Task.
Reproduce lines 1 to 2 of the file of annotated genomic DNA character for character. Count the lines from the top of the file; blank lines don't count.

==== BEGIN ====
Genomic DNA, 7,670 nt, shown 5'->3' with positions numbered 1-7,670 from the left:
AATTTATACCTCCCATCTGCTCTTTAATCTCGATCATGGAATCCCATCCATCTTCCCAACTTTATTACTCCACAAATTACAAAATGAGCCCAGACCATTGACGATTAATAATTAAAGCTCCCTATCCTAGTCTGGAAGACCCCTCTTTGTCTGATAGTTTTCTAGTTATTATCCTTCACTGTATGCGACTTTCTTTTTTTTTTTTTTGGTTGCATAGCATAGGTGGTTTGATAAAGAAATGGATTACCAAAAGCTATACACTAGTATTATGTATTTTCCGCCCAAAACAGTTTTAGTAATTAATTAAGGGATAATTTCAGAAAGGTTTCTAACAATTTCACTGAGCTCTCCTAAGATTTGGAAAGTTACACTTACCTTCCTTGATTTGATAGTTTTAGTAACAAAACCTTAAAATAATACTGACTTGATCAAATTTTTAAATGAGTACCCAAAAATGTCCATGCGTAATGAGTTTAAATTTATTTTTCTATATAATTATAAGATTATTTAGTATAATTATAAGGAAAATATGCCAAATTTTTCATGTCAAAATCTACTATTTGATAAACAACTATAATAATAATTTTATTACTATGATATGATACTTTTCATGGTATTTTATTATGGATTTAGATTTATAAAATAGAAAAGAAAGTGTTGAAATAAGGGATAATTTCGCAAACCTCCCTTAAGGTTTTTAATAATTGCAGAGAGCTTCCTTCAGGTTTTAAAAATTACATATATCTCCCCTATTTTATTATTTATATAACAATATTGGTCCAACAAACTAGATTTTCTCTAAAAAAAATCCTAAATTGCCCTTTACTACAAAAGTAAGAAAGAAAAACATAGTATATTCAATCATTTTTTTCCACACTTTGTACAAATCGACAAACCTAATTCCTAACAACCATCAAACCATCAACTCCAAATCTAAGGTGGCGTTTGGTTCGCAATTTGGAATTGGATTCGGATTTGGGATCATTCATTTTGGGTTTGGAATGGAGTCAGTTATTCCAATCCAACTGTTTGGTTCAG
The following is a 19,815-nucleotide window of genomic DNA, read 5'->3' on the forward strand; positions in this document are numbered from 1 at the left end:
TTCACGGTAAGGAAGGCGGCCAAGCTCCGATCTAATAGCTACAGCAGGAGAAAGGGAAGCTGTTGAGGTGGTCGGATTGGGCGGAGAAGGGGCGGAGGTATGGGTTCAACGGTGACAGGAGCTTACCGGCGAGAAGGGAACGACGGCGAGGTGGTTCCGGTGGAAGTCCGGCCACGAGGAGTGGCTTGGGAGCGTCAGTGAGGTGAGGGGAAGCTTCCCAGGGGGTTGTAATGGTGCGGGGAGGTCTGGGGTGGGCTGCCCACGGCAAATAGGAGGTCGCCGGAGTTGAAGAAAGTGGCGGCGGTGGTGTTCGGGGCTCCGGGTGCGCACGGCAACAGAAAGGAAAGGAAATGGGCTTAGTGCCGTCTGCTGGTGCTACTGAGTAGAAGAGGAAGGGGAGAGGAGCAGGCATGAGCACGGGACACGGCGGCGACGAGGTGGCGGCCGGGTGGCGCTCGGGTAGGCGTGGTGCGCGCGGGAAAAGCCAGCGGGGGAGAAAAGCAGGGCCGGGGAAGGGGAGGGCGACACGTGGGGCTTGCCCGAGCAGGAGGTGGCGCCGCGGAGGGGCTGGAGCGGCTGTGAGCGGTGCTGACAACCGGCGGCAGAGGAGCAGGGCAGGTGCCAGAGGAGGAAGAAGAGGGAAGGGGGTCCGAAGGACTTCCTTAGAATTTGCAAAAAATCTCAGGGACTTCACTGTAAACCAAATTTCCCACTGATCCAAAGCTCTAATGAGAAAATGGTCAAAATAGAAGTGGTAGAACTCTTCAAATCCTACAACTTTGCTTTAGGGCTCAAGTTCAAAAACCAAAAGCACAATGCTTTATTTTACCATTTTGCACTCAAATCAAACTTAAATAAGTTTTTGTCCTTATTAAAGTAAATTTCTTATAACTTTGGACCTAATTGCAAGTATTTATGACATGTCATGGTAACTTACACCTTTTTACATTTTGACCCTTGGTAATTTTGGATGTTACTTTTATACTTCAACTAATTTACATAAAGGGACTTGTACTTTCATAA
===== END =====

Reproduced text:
Genomic DNA, 7,670 nt, shown 5'->3' with positions numbered 1-7,670 from the left:
AATTTATACCTCCCATCTGCTCTTTAATCTCGATCATGGAATCCCATCCATCTTCCCAACTTTATTACTCCACAAATTACAAAATGAGCCCAGACCATTGACGATTAATAATTAAAGCTCCCTATCCTAGTCTGGAAGACCCCTCTTTGTCTGATAGTTTTCTAGTTATTATCCTTCACTGTATGCGACTTTCTTTTTTTTTTTTTTGGTTGCATAGCATAGGTGGTTTGATAAAGAAATGGATTACCAAAAGCTATACACTAGTATTATGTATTTTCCGCCCAAAACAGTTTTAGTAATTAATTAAGGGATAATTTCAGAAAGGTTTCTAACAATTTCACTGAGCTCTCCTAAGATTTGGAAAGTTACACTTACCTTCCTTGATTTGATAGTTTTAGTAACAAAACCTTAAAATAATACTGACTTGATCAAATTTTTAAATGAGTACCCAAAAATGTCCATGCGTAATGAGTTTAAATTTATTTTTCTATATAATTATAAGATTATTTAGTATAATTATAAGGAAAATATGCCAAATTTTTCATGTCAAAATCTACTATTTGATAAACAACTATAATAATAATTTTATTACTATGATATGATACTTTTCATGGTATTTTATTATGGATTTAGATTTATAAAATAGAAAAGAAAGTGTTGAAATAAGGGATAATTTCGCAAACCTCCCTTAAGGTTTTTAATAATTGCAGAGAGCTTCCTTCAGGTTTTAAAAATTACATATATCTCCCCTATTTTATTATTTATATAACAATATTGGTCCAACAAACTAGATTTTCTCTAAAAAAAATCCTAAATTGCCCTTTACTACAAAAGTAAGAAAGAAAAACATAGTATATTCAATCATTTTTTTCCACACTTTGTACAAATCGACAAACCTAATTCCTAACAACCATCAAACCATCAACTCCAAATCTAAGGTGGCGTTTGGTTCGCAATTTGGAATTGGATTCGGATTTGGGATCATTCATTTTGGGTTTGGAATGGAGTCAGTTATTCCAATCCAACTGTTTGGTTCAG